Archived Arts & Entertainment

A serendipitious selection of CDs

By Chris Cooper

Ah ... the joys of moving. Once you’ve got everything boxed up and ready to go, there’s usually about 2 metric tons of junk left over that you just don’t recall collecting over the years.

In my case, it’s usually several hundred guitar picks of various shapes and sizes, every consecutive month’s issue of Guitar Player and Vintage Guitar magazines for as long as I’ve been at whatever location I called home, and myriad screws/knobs/ jacks/switches/bits of old solder that likely aren’t functional in any way. But most of all, there’s that stack of great CD’s that got shoved somewhere stupid, fell behind the dresser or otherwise wandered off into the great unknown- only to be found amidst the wreckage that is “the big move.”

So what else is a hapless “music writer” type to do but bring a few of these formerly lost bits of musical enjoyment to light, in hopes of turning someone on to an artist that they may have missed by a blink in the ever evolving mess we refer to as “popular music.”


Cry Of Love: Brother

Sometimes bone-simple, straight ahead riff-rock is the only thing that will fit the bill, and it’s hard for me to think of a band that did it better than Raleigh’s own Cry Of Love back in ’93. Maybe they were a bit ahead of the curve when it came to the “retro” rock thing, but to my ears bands like Jet and Wolfmother simply pale in comparison to the stripped down, mean as a snake thump that these guys tracked live (including vocals!) at Muscle Shoals Studios well over a decade back. Singer Kelly Holland summoned all the guts and soul of Bon Scott, Paul Rodgers and Steven Tyler into a veritable air-raid siren of his own, and guitarist Audley Freed (who went on later to join the Black Crowes) laid it down with swagger and formidable chops, let alone one of the fattest Stratocaster/Marshall tones set to tape.

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No, you won’t find much in the way of thoughtful, introspective lyrics and subtle ... anything on Brother. But you will get a large dose of good old-fashioned “rawk,” especially on tunes like the AC/DC meets Mother’s Finest thud of “Gotta Love Me” or the crunching shuffle (complete with a false start from the drummer) of “Bad Thing,” which featured COC’s Pepper Keenan on rhythm guitar. Maybe not a “must have” album, but well worth the bucks if you happen to come across a copy in your local music shop.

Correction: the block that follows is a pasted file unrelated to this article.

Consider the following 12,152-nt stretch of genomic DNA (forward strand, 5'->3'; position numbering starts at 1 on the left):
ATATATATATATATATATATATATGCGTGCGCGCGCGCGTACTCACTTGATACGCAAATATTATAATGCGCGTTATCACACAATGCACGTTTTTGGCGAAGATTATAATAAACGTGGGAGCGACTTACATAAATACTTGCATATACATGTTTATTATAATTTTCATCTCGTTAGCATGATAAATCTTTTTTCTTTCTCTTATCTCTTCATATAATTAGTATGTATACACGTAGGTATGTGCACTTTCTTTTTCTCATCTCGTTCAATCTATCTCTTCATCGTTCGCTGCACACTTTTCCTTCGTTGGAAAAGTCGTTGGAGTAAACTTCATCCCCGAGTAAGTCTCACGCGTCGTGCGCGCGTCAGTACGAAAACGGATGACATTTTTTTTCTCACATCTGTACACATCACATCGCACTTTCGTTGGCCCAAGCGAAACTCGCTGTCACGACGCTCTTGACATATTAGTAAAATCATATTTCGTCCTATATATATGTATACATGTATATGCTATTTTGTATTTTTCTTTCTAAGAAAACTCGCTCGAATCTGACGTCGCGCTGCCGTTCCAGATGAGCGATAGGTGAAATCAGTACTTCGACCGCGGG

Jeff Black: B-Sides and Confessions Volume One

On the other hand, there are guys like Jeff Black that for all practical purposes look like the kind of gigantic rock and roll roadie that could snap you in half like a twig, but can write tunes that pack huge emotional wallop and substance. You’ve likely heard “Same Old River” covered by Sam Bush (among several others) at some point, and that’s just the tip of it.

Armed with a soulful rasp somewhere between John Hiatt and Marc Cohn, Black digs in deep from the start of B-Sides and Confessions Volume One with the powerful and sparse opener “Slip.” The lyric about “...clarity lives in a light house/on a hill outside of town/she don’t come to see the poor folks at all...” is just one evocative image among many to be found on this CD. “Sunday Best” serves up another gorgeous story, this time dealing with mortality and remembrance, again chock full of exquisitely penned snapshots of the basic human condition. Black isn’t shy at all in describing exactly how we deal with the things that come our way, ugly or graceful. Anyone in need of a stout dose of music, and truth, from a remarkable singer/songwriter will find all they need and more on this one.


Del Amitri: Some Other Sucker’s Parade

The soft spot in my heart for this band takes up a lot of room in my chest, and yeah, maybe they fall into the “guilty pleasure” category. But I just don’t care- this is still one beautifully crafted “pop” album in the absolute best sense. Most of material revolves around the many pitfalls of love, drowning your sorrows in a bottle, and a general sense of feeling a little sorry for oneself — but it’s always delivered with an endearingly self-deprecating sense of humor. The title track is a picture perfect example of this, with the last chorus stating “... if the road of sin is the one I’m taking/I ain’t gonna stray/’til the clouds go rain on some other sucker’s parade ...”

C’mon, that’s good stuff.

But beyond the humor and sarcastic wit is a great band, perfect arrangements, stunning vocals and production values easily on par with another personal fave, Spilt Milk by the equally amazing (and equally criminally overlooked) collaboration of pop geniuses called Jellyfish. Del Amitri’s catalog has much more to offer than that one radio hit they scored in the 90’s, “Roll To Me.” And no, they’re NOT the band responsible for the insipid theme from television’s Friends. That was the Rembrandts. If you can snag a copy of Some Other Sucker’s Parade, waste no time: put the disc in your car’s CD player, cue up track five (“Medicine”) and turn it way, way up. Extra points for singing along at the top of your lungs like you actually know the words.

(Chris Cooper can be reached at This email address is being protected from spambots. You need JavaScript enabled to view it.)

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